September 2017
Volume 17, Issue 10
Open Access
Vision Sciences Society Annual Meeting Abstract  |   August 2017
How does attention alter perceived contrast? Enhancement at low contrast levels turns into attenuation at high contrast levels.
Author Affiliations
  • Liu-Fang Zhou
    Department of Psychology and Behavioral Sciences, Zhejiang University, Hangzhou, China
    Department of Psychology, University of Illinois at Urbana-Champaign, IL, USA
  • Simona Buetti
    Department of Psychology, University of Illinois at Urbana-Champaign, IL, USA
  • Shena Lu
    Department of Psychology and Behavioral Sciences, Zhejiang University, Hangzhou, China
  • Yong-Chun Cai
    Department of Psychology and Behavioral Sciences, Zhejiang University, Hangzhou, China
Journal of Vision August 2017, Vol.17, 48. doi:10.1167/17.10.48
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      Liu-Fang Zhou, Simona Buetti, Shena Lu, Yong-Chun Cai; How does attention alter perceived contrast? Enhancement at low contrast levels turns into attenuation at high contrast levels.. Journal of Vision 2017;17(10):48. doi: 10.1167/17.10.48.

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      © ARVO (1962-2015); The Authors (2016-present)

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Abstract

It has been a long-standing question of whether attention alters appearance. A recent landmark study demonstrated that attention enhances apparent contrast (Carrasco, Ling, & Read, 2004, Nature Neuroscience). One shortcoming of the tasks used in this type of study is that they are prone to induce cue-related response biases. Here we used two opposite tasks to isolate the response bias in these tasks. Participants were presented with an abrupt cue and two gratings afterward, and were instructed to report the orientation of the stimulus which looked higher (Experiment 1) or lower (Experiment 2) in contrast. By comparing performance across experiments, the reversal of instructions allows to better estimate the magnitude of observed response biases and therefore to better isolate the effects of attention on apparent contrast. We also systematically study attentional effects over a wide range of contrast levels (15-60%). When using a higher comparative task, we found a boost of apparent contrast by attention with low-contrast stimuli (15% and 25%), but null effects with high-contrast stimuli (40% and 60%). When using a lower comparative task, surprisingly, an attentional attenuation of apparent contrast was found at high contrast levels, whereas no effect was found at low contrast levels. Thebetween-experiment analysis demonstrated that the observed effect was an addictive combination of a perceptual effect induced by attention and response bias to report the item on the side where the cue was presented. After isolating the two effects, we were able todemonstrate that attention alters perceived contrast in a contrast-dependent way: attention enhances contrast at low contrast levels, but attenuates it at high contrast levels.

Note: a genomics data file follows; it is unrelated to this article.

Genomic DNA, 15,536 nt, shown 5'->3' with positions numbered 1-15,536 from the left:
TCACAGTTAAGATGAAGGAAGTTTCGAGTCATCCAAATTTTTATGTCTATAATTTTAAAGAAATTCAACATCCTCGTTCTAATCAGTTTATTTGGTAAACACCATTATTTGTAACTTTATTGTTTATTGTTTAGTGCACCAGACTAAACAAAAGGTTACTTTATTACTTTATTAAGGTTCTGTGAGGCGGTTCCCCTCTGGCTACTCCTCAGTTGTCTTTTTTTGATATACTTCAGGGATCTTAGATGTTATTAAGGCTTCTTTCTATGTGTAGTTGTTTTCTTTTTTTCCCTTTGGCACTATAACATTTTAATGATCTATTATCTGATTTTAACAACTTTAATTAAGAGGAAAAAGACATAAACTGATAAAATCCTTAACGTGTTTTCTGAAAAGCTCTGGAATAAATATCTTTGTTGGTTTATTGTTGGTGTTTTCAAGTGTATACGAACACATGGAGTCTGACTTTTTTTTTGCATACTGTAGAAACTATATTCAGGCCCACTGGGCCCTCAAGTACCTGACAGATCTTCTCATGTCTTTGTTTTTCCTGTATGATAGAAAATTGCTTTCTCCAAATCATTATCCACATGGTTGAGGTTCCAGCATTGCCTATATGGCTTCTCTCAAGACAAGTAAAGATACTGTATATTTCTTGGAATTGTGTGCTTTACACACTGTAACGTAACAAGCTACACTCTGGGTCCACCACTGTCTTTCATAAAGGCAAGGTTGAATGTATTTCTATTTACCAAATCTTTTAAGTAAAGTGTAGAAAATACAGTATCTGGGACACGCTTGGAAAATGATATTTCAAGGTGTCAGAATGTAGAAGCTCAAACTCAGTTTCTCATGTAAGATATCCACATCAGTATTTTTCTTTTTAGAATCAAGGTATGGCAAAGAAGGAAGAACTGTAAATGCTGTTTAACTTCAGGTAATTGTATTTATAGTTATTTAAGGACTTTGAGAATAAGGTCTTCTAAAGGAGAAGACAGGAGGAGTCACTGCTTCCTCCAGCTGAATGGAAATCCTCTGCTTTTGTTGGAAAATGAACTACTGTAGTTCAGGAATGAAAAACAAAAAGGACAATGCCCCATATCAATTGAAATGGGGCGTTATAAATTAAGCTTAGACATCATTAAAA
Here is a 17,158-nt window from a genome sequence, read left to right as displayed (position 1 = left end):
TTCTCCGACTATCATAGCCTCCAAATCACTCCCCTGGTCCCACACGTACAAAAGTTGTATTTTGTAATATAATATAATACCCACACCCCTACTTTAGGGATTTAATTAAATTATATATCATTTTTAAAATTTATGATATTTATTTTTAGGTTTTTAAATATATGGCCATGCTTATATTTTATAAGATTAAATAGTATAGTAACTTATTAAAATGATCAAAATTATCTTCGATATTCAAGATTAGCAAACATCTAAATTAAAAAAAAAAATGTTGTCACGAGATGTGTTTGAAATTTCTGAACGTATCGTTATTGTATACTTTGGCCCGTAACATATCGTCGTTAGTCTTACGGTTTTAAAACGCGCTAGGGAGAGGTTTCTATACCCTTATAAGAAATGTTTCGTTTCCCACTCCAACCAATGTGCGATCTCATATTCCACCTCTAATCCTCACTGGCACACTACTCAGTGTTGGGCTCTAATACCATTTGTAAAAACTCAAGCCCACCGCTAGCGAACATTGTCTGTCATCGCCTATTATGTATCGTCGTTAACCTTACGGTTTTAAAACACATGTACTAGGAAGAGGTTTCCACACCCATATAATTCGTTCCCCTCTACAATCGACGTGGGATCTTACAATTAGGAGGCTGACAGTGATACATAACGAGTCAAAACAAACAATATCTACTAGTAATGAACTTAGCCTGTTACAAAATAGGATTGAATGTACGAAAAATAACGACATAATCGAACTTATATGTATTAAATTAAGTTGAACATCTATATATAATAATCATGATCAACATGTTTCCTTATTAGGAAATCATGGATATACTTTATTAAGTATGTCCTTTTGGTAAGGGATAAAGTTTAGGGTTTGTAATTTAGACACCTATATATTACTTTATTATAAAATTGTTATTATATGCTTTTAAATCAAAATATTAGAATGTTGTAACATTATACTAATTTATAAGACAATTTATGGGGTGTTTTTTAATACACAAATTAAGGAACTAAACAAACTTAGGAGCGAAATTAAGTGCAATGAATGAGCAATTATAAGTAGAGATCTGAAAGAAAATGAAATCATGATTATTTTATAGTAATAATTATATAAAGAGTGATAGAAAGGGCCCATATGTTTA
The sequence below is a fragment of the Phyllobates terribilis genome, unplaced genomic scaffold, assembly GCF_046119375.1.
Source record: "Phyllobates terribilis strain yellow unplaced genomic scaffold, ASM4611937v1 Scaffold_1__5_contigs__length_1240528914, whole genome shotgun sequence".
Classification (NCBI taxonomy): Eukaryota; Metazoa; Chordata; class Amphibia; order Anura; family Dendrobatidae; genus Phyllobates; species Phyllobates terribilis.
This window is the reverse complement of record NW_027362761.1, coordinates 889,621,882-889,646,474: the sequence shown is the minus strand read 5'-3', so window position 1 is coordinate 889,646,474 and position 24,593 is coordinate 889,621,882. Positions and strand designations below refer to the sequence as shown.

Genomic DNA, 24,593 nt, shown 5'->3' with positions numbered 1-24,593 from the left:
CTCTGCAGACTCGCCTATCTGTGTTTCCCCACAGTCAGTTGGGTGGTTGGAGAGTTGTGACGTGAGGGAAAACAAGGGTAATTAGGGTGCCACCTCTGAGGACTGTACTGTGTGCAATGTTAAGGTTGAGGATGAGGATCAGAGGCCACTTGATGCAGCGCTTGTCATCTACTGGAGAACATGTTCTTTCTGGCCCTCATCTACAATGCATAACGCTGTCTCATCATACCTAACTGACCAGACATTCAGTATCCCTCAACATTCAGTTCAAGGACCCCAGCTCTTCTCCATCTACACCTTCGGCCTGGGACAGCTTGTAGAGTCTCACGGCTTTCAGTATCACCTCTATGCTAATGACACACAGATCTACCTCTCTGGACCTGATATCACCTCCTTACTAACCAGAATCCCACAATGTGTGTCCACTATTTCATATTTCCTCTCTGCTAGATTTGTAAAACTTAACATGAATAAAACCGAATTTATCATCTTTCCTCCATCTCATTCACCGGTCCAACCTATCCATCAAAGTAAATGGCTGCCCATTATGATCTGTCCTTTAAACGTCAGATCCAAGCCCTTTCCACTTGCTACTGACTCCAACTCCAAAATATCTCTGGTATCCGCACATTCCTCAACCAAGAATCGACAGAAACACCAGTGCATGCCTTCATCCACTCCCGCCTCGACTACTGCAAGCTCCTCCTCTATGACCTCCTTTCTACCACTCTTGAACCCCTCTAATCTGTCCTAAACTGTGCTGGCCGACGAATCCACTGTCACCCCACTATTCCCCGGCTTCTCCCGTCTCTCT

Meeting abstract presented at VSS 2017

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